This preview shows pages 1–2. Sign up to view the full content.
This preview has intentionally blurred sections. Sign up to view the full version.
View Full Document
Unformatted text preview: Solutions for PSet 3 1. First we note that T ( P ) is again a parallelepiped. To see this notice that if x ∈ T ( P ) then x = T ( i n =1 c i v i ) where ≤ c i ≤ 1. By linearity x = i c i T ( v i ) for ≤ c i ≤ 1. That is, T ( P ) = { x ∈ R n  x = c i T ( v i ) , ≤ c i ≤ 1 } and this i is precisely the definition of a parallelepiped. Now, we determine the volume. If V denotes the matrix formed such that the i th row is v i , then: V ol ( P ) =  det ( V )  Let W denote matrix with w i = m ( T ) v i as the i th row, then by the definition of T ( P ) above: V ol ( T ( P )) =  det ( W )  =  det ( m ( T ) V )  =  det ( m ( T )) det ( V )  =  det ( m ( T ))  vol ( P ) . 2. (14.4:23) Since F is continuous, we can apply the first fundamental theorem of calculus to determine a derivative for the expression on the right hand side of the equation. Thus F ( x ) = e x A + xe x A + x 1 F ( x ) − x 1 2 1 x F ( t ) dt = 2 e x A + xe x A ∀ x > . Now we apply the second fundamental theorem of calculus and the above result to get: x x F ( x ) − F (1) = F ( t ) dt = A (2 e t + te t ) dt 1 1 Integrating by parts we have: x x F ( x ) − F (1) = A (2 e t + te t − e t ) = A ( e t + te t ) = A ( e x + xe x ) − 2 Ae 1 1 Substituting F (1) = eA we observe F ( x ) = Ae x +...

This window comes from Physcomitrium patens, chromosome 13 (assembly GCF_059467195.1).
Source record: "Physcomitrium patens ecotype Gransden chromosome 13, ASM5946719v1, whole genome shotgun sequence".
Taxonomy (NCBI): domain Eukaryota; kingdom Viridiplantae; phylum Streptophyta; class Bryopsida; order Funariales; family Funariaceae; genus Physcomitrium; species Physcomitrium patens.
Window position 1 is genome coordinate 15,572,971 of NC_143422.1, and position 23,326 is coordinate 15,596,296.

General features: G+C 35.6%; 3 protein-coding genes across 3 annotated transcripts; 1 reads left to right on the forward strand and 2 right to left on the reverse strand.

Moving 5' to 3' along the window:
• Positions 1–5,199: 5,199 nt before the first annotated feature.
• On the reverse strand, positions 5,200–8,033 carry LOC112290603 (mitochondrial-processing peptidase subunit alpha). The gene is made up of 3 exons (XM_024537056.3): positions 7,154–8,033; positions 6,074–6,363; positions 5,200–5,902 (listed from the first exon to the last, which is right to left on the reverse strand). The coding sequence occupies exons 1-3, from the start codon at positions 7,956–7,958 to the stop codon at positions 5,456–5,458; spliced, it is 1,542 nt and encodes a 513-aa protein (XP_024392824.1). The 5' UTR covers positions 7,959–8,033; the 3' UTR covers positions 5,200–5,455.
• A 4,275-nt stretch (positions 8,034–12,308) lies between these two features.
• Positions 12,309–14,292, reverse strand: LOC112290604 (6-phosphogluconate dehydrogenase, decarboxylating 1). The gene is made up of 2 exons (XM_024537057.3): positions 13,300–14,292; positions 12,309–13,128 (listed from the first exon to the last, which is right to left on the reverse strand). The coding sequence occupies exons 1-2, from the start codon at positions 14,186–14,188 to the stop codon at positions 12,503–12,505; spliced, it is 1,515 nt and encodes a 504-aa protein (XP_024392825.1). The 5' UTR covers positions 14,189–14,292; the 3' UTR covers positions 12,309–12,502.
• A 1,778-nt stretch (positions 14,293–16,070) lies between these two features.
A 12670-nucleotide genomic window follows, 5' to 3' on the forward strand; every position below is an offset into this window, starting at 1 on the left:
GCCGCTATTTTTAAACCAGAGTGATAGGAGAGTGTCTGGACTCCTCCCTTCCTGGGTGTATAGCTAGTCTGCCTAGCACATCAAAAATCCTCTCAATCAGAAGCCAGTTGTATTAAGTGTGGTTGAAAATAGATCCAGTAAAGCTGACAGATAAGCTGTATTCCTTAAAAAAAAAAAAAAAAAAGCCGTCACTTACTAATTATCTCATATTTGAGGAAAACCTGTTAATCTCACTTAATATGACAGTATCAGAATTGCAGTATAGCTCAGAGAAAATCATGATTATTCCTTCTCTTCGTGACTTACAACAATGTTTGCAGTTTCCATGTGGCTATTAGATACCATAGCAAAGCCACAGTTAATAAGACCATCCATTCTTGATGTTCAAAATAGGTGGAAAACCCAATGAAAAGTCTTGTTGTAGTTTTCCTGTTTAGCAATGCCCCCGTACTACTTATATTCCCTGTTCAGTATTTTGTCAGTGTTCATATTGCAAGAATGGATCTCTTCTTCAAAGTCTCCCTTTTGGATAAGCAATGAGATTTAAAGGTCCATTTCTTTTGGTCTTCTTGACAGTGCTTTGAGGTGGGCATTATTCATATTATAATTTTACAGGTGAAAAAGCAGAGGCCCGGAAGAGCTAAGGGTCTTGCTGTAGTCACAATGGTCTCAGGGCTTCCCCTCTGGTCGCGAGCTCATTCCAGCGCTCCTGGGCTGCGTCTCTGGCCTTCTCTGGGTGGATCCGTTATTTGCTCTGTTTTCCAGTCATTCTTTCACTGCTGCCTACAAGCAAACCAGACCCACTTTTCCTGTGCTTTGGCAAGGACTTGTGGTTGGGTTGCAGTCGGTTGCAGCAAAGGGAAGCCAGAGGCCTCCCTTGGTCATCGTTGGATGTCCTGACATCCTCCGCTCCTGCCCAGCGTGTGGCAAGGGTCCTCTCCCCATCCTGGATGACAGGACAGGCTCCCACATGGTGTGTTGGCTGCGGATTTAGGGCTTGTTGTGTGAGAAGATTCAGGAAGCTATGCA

View
Full
Document
This note was uploaded on 01/18/2012 for the course MATH 18.024 taught by Professor Christinebreiner during the Spring '11 term at MIT.
 Spring '11
 ChristineBreiner
 Multivariable Calculus

Click to edit the document details